Relief sought to segment historic estate
Owner's desire to reorient, subdivide South County Line property requires ZBA approval
Last updated 2/24/2021 at 4:05pm | View PDF
The proposed rezoning of a prominent residential property could mean the eventual redevelopment of the sprawling site, a vestige from Hinsdale's early days, but also possibly aid in its preservation.
In a pre-hearing discussion at Hinsdale's zoning board of appeals Feb. 17 via Zoom, board members were presented with variance requests for 505 S. County Line Road as part of the estate planning for the four-parcel site. The property is bordered by Woodside Avenue on the north and East Sixth Street on the south.
Robert O'Donnell, trustee for the Frederick Krehbiel Trust that owns the property, said the request for rear-yard setback relief is to allow subdivision of the contiguous lots.
"The home will remain on lots seven and eight," O'Donnell said, indicating the middle two lots. "(Outer) lots six and nine will ultimately, and hopefully, create two separate buildable lots within the village."
The Krehbiel home will need to have its driveway connect to County Line Road instead of Woodside, making its current side yard a rear yard. Two variances will be needed for the garage to sit 21 feet from the rear property instead of the requisite 50 and for the patio to encroach eight feet too far into the required 10-foot buffer.
The same family also owns the adjacent property at 526 Woodside, and there is a set of steps crossing the property line between the two. O'Donnell suggested that removal of the steps be included in the village's variance approval.
The home at 505 County Line Road dates back to the turn of the 20th century, when it was built by Lemuel Freer. According to historical records, Freer, son of wealthy pioneer real estate dealer L.C. Paine Freer, ventured out from Chicago to Colorado as a young man to try his hand at ranching. He later returned to the area to follow in his father's professional footsteps.
In "Village on the County Line," Hugh Dugan chronicles Freer's Hinsdale investment, which at that time extended all the way east to what is now the Tri-State Tollway.
"In 1897 he bought an expansive tract of land on the east side of County Line Road and built a spacious brick house near the intersection of Sixth Street," Dugan writes. "To the original tract additions were made, and Mr. Freer spent much of his time in the landscaping and improvements of these properties."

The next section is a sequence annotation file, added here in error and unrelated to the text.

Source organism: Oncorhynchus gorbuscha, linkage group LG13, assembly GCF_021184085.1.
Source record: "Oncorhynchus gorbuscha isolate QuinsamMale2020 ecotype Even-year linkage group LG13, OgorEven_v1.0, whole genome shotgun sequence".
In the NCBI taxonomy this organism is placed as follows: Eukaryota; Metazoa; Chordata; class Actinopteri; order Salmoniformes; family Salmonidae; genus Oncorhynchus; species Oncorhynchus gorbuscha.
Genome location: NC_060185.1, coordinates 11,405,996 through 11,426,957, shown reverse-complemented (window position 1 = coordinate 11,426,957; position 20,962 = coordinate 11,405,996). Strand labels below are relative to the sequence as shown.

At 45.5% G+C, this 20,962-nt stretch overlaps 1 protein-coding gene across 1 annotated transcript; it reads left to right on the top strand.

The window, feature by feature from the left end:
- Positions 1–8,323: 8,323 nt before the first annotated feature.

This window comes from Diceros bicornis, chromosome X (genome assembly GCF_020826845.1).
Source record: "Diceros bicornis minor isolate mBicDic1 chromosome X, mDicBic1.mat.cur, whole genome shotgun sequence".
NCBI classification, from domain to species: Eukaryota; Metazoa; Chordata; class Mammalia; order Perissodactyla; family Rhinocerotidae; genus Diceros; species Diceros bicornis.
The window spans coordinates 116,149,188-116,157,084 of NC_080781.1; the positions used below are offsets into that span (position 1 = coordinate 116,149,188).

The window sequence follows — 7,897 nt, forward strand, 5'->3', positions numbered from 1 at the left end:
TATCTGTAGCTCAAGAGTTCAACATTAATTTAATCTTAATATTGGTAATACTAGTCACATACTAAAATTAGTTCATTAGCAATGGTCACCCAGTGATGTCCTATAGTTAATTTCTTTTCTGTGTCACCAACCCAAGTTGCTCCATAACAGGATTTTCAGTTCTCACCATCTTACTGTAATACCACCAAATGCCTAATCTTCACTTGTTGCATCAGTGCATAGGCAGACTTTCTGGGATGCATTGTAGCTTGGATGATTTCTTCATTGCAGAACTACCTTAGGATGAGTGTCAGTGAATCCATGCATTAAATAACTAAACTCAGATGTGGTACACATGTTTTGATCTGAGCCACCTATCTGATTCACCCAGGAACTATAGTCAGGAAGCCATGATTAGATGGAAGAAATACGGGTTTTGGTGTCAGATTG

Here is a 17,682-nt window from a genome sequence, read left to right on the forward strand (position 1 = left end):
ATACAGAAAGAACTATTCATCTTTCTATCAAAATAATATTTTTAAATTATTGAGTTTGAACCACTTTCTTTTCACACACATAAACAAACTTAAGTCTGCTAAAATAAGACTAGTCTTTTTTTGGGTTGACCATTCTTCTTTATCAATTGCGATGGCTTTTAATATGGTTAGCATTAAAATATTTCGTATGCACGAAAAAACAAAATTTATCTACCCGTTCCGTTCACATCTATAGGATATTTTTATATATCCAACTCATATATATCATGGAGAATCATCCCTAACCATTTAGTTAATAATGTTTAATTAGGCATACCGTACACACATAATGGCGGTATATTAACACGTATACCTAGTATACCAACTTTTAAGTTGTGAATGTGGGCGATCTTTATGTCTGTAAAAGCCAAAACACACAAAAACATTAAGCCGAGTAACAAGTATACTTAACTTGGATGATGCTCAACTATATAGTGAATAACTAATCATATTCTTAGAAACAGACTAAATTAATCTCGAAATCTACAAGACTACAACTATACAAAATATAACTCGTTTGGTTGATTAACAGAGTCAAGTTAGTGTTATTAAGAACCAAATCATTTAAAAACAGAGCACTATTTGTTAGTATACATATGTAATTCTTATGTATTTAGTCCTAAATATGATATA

He and wife Mary had four children. Mary was a co-founder of the Infant Welfare Society of Chicago and also headed the knitting department of the Hinsdale branch of the Chicago chapter of the American Red Cross during World War I.
A photo in the Hinsdale Historical Society's archives reveals that the home originally featured a third floor with a ballroom and boxing ring. The top story was removed in 1934.
O'Donnell told ZBA members that the Krehbiel family is in the process of obtaining landmark status for the home, which was designed by noted architect David Adler.
Board member Gary Moberly asked if the two outer lots were buildable, to which O'Donnell replied that they will be legal nonconforming parcels.
ZBA Chairman Bob Niemann said the board, in its consideration of the application, should not grant the variances as a special privilege.
"Given that this is admittedly being done for estate planning purposes so they can sell off the other two lots and make more money, I think it's important for us to ...address that part of the special privilege criteria," he said.
O'Donnell said he will cover that at the public hearing.
"It makes it more economically feasible if lots six and nine aren't also necessary in order to keep (the historic) structure," he said. "Part of the purpose is not only to create more profit from lots six and nine, but it's also to make more feasible the ability to maintain the historical structure on lots seven and eight."
A public hearing on the variance requests will be held at the ZBA's meeting at 6:30 p.m. Wednesday, March 17.